** HISTORICAL FOOTNOTE: Prior to the mid-1950’s, there was one other crossing – the Crossing of the Fathers – about 20 miles upstream. It was named after two Franciscan priests who explored the area around the time of the American Revolution. Native Americans used it for centuries and called it the Ute Crossing. Shifting sandbars formed during periods of low water allowing foot traffic and livestock to pick their way across. With steep stony banks, it wasn’t suitable for wagons and commerce. It was also seasonal and weather dependent. The crossing became untenable when the water was high. **

During the centuries that the Ute Crossing was used, the site that would become Lee’s Ferry was just sitting there. The Indians certainly knew about it. They just had no use for it. The water here is deeper and the currents treacherous. You can’t walk across it at any time. You have to float and they never developed that capability. So the future ferry site waited for somebody to come along who recognized its unique potential and found a way to utilize it.

Leer's Ferry in its heyday

The upper crossing site in its heyday around 1910. Note the cable system, which was installed in 1899. The vantage point of this photo is the same as the color photo at the top of the post. Click on the link for a bigger and clearer photo. It’s awesome.

That somebody was a remarkable man named Jacob Hamblin. He was a devout Mormon, one of the original pioneers who migrated to Utah in 1846-47. He was part scout, part explorer and part missionary. Hamblin was Brigham Young’s chief emissary to the Native American tribes and was quite successful. He spoke their languages and the Indians trusted him. When there was trouble or unrest, he got the call. For 30 years – from the late 1840’s to the late 1870’s – Jacob Hamblin roamed the rugged areas of southern Utah and northern Arizona on both sides of the Grand Canyon. He was a key figure in the opening and settlement of those areas. Several of his journeys took him south of the Colorado River into Navajo and Hopi territory. To get there, they used the Ute Crossing.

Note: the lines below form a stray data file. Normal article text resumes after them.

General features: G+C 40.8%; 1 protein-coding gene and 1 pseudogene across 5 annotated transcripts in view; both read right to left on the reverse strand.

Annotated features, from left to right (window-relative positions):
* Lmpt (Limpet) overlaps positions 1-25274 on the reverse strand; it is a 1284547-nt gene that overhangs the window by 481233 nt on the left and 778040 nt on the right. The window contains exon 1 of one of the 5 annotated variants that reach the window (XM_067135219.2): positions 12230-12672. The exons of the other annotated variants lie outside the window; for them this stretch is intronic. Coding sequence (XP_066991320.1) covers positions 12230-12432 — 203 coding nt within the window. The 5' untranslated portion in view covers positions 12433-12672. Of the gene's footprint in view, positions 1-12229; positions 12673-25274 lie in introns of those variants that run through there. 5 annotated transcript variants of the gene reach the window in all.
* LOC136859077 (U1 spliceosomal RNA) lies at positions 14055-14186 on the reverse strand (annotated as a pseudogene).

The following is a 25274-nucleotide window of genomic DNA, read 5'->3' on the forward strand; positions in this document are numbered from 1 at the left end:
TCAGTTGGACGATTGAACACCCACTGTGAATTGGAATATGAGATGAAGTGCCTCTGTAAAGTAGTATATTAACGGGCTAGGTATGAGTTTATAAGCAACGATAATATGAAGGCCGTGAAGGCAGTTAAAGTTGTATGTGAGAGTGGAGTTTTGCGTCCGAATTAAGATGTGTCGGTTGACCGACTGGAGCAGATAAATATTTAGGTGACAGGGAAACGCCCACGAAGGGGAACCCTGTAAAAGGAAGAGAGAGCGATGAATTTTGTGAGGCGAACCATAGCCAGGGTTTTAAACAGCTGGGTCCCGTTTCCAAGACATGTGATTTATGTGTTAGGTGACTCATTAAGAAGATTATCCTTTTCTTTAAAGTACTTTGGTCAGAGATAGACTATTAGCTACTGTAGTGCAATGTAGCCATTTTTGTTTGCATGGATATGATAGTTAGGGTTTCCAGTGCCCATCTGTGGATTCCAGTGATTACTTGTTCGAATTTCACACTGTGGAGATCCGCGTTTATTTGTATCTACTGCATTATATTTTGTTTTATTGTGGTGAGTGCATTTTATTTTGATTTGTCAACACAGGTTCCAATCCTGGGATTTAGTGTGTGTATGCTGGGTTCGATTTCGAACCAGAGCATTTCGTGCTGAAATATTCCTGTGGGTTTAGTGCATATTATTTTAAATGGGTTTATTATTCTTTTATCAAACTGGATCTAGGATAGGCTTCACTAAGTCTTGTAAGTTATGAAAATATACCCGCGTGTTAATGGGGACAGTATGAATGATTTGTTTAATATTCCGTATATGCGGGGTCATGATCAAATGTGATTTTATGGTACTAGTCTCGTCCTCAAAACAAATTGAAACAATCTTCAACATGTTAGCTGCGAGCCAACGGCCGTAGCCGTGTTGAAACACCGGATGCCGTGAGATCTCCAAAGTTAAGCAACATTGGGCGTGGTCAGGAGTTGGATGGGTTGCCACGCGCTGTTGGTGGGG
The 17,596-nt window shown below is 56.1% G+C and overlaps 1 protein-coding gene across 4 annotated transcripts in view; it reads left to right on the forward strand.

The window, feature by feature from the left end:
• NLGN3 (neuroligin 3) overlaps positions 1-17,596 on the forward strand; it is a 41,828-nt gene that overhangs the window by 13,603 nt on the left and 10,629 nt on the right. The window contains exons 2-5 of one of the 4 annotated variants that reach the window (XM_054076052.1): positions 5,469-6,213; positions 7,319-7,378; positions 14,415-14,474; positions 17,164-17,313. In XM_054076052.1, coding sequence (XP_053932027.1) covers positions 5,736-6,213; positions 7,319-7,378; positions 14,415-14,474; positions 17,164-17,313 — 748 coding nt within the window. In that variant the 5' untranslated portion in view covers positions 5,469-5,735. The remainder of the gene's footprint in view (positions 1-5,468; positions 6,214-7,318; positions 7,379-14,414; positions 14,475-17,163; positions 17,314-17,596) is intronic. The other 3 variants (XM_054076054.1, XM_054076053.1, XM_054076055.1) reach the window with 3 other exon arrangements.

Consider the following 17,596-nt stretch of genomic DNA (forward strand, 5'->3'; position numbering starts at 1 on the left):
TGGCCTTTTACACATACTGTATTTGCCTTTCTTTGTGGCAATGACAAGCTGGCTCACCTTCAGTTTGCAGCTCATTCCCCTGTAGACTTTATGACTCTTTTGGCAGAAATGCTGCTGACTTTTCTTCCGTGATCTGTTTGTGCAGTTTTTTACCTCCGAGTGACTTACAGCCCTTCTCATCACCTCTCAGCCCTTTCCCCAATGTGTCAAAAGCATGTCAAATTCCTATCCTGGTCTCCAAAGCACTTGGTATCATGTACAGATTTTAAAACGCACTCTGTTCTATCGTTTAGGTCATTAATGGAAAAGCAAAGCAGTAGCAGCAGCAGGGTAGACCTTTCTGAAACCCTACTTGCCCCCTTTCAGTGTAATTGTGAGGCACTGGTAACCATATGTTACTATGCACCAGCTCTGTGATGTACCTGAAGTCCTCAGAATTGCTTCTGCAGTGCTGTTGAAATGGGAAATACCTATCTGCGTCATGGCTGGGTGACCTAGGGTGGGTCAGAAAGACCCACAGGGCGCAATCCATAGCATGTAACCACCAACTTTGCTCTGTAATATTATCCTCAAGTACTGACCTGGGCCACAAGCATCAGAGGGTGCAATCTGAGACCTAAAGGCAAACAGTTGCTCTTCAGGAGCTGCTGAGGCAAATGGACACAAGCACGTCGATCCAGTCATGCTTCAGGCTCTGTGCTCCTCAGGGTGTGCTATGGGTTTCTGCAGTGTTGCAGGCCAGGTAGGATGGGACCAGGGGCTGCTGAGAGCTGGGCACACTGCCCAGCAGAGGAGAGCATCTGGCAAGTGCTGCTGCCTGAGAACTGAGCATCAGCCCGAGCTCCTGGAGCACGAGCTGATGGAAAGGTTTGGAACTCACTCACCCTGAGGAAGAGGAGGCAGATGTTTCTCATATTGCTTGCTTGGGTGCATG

The Great Mormon Migration is part of the history of the West. Between 1846 and 1870, almost 70,000 Mormons headed to the Salt Lake Valley. The Mormons made no secret of their plans to expand their new home land. They were always looking for land, trade partners, converts and routes to get to them. Jacob Hamblin figured prominently in those efforts. The original migration route came in from Fort Bridger, Wyoming in the north and expansion moved south. A southern corridor was needed to more easily approach the land north and south of the Grand Canyon. The Ute Crossing was only suitable for foot traffic. Additionally, it was a tough 40 mile hike to get there. As a commerce and settlement route, it held little potential. Sooner or later, the Colorado River would have to be dealt with.

** HISTORICAL FOOTNOTE: In 1978, the National Park Service established the Mormon Pioneer National Historic Trail to preserve the route taken by the Mormon migration.**

Historic stone buildings at Lee's Ferry.